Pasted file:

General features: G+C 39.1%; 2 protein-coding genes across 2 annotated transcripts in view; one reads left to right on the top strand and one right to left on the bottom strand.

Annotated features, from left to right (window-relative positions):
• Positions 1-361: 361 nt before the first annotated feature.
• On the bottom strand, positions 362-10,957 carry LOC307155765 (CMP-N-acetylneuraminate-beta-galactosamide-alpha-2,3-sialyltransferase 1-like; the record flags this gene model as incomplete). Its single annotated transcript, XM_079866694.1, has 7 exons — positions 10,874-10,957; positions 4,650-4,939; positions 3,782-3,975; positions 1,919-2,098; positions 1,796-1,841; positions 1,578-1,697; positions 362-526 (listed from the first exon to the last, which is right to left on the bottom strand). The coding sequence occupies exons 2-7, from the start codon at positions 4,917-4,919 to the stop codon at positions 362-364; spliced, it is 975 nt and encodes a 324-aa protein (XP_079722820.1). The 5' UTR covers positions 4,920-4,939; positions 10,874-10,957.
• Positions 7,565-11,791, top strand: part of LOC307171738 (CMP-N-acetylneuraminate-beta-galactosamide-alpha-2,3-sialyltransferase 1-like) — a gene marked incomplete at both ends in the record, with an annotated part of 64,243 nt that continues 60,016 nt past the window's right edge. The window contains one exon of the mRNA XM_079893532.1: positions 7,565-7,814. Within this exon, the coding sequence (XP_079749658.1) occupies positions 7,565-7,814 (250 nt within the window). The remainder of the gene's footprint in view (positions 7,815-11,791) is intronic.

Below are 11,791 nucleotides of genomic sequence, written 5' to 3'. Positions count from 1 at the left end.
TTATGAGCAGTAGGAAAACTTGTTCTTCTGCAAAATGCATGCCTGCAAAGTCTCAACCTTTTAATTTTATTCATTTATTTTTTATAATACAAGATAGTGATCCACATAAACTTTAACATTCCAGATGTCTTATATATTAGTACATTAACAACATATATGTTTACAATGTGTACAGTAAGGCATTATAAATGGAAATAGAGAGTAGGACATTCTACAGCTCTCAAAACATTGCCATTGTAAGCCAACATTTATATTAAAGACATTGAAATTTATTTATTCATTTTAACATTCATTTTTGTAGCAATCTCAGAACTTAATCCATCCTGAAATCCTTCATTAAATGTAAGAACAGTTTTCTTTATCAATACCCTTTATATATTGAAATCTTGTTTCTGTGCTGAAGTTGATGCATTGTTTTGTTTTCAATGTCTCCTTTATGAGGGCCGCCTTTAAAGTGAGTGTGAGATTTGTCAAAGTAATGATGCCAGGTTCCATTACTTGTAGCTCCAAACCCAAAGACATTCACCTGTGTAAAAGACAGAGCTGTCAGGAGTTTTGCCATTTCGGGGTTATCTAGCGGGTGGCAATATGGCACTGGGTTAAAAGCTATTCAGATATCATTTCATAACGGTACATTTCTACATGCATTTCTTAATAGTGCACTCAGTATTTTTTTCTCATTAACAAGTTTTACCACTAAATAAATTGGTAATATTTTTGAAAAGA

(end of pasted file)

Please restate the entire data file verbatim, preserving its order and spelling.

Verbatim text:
General features: G+C 39.1%; 2 protein-coding genes across 2 annotated transcripts in view; one reads left to right on the top strand and one right to left on the bottom strand.

Annotated features, from left to right (window-relative positions):
• Positions 1-361: 361 nt before the first annotated feature.
• On the bottom strand, positions 362-10,957 carry LOC307155765 (CMP-N-acetylneuraminate-beta-galactosamide-alpha-2,3-sialyltransferase 1-like; the record flags this gene model as incomplete). Its single annotated transcript, XM_079866694.1, has 7 exons — positions 10,874-10,957; positions 4,650-4,939; positions 3,782-3,975; positions 1,919-2,098; positions 1,796-1,841; positions 1,578-1,697; positions 362-526 (listed from the first exon to the last, which is right to left on the bottom strand). The coding sequence occupies exons 2-7, from the start codon at positions 4,917-4,919 to the stop codon at positions 362-364; spliced, it is 975 nt and encodes a 324-aa protein (XP_079722820.1). The 5' UTR covers positions 4,920-4,939; positions 10,874-10,957.
• Positions 7,565-11,791, top strand: part of LOC307171738 (CMP-N-acetylneuraminate-beta-galactosamide-alpha-2,3-sialyltransferase 1-like) — a gene marked incomplete at both ends in the record, with an annotated part of 64,243 nt that continues 60,016 nt past the window's right edge. The window contains one exon of the mRNA XM_079893532.1: positions 7,565-7,814. Within this exon, the coding sequence (XP_079749658.1) occupies positions 7,565-7,814 (250 nt within the window). The remainder of the gene's footprint in view (positions 7,815-11,791) is intronic.

Below are 11,791 nucleotides of genomic sequence, written 5' to 3'. Positions count from 1 at the left end.
TTATGAGCAGTAGGAAAACTTGTTCTTCTGCAAAATGCATGCCTGCAAAGTCTCAACCTTTTAATTTTATTCATTTATTTTTTATAATACAAGATAGTGATCCACATAAACTTTAACATTCCAGATGTCTTATATATTAGTACATTAACAACATATATGTTTACAATGTGTACAGTAAGGCATTATAAATGGAAATAGAGAGTAGGACATTCTACAGCTCTCAAAACATTGCCATTGTAAGCCAACATTTATATTAAAGACATTGAAATTTATTTATTCATTTTAACATTCATTTTTGTAGCAATCTCAGAACTTAATCCATCCTGAAATCCTTCATTAAATGTAAGAACAGTTTTCTTTATCAATACCCTTTATATATTGAAATCTTGTTTCTGTGCTGAAGTTGATGCATTGTTTTGTTTTCAATGTCTCCTTTATGAGGGCCGCCTTTAAAGTGAGTGTGAGATTTGTCAAAGTAATGATGCCAGGTTCCATTACTTGTAGCTCCAAACCCAAAGACATTCACCTGTGTAAAAGACAGAGCTGTCAGGAGTTTTGCCATTTCGGGGTTATCTAGCGGGTGGCAATATGGCACTGGGTTAAAAGCTATTCAGATATCATTTCATAACGGTACATTTCTACATGCATTTCTTAATAGTGCACTCAGTATTTTTTTCTCATTAACAAGTTTTACCACTAAATAAATTGGTAATATTTTTGAAAAGA